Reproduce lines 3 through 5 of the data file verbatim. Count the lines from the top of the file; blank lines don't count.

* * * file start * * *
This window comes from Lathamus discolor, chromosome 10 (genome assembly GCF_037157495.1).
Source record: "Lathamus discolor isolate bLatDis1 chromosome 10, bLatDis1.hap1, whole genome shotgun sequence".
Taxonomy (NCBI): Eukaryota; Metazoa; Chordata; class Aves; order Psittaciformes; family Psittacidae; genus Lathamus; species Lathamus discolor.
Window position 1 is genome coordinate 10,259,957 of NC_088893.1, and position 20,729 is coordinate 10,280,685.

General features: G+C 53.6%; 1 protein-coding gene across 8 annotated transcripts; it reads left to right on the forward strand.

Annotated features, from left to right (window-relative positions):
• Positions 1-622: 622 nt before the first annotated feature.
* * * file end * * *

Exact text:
Taxonomy (NCBI): Eukaryota; Metazoa; Chordata; class Aves; order Psittaciformes; family Psittacidae; genus Lathamus; species Lathamus discolor.
Window position 1 is genome coordinate 10,259,957 of NC_088893.1, and position 20,729 is coordinate 10,280,685.

General features: G+C 53.6%; 1 protein-coding gene across 8 annotated transcripts; it reads left to right on the forward strand.